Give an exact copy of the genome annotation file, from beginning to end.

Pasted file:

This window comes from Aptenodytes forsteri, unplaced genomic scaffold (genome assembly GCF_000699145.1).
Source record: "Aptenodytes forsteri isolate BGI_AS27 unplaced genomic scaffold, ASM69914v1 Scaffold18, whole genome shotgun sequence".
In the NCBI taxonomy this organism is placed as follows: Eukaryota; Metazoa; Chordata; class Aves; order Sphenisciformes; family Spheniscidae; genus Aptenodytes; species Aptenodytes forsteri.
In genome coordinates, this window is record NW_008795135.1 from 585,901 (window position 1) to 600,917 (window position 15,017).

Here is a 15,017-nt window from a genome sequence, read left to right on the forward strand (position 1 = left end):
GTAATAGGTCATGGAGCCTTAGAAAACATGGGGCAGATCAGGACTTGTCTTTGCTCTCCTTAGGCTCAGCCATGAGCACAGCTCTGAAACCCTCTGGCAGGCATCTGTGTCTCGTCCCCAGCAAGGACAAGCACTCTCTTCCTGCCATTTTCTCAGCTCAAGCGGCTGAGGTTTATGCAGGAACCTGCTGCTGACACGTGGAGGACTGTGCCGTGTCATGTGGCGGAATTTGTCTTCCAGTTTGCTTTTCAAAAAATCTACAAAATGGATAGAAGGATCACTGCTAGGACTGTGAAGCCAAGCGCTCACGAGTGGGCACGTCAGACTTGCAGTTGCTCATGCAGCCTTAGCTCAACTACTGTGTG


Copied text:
This window comes from Aptenodytes forsteri, unplaced genomic scaffold (genome assembly GCF_000699145.1).
Source record: "Aptenodytes forsteri isolate BGI_AS27 unplaced genomic scaffold, ASM69914v1 Scaffold18, whole genome shotgun sequence".
In the NCBI taxonomy this organism is placed as follows: Eukaryota; Metazoa; Chordata; class Aves; order Sphenisciformes; family Spheniscidae; genus Aptenodytes; species Aptenodytes forsteri.
In genome coordinates, this window is record NW_008795135.1 from 585,901 (window position 1) to 600,917 (window position 15,017).

Here is a 15,017-nt window from a genome sequence, read left to right on the forward strand (position 1 = left end):
GTAATAGGTCATGGAGCCTTAGAAAACATGGGGCAGATCAGGACTTGTCTTTGCTCTCCTTAGGCTCAGCCATGAGCACAGCTCTGAAACCCTCTGGCAGGCATCTGTGTCTCGTCCCCAGCAAGGACAAGCACTCTCTTCCTGCCATTTTCTCAGCTCAAGCGGCTGAGGTTTATGCAGGAACCTGCTGCTGACACGTGGAGGACTGTGCCGTGTCATGTGGCGGAATTTGTCTTCCAGTTTGCTTTTCAAAAAATCTACAAAATGGATAGAAGGATCACTGCTAGGACTGTGAAGCCAAGCGCTCACGAGTGGGCACGTCAGACTTGCAGTTGCTCATGCAGCCTTAGCTCAACTACTGTGTG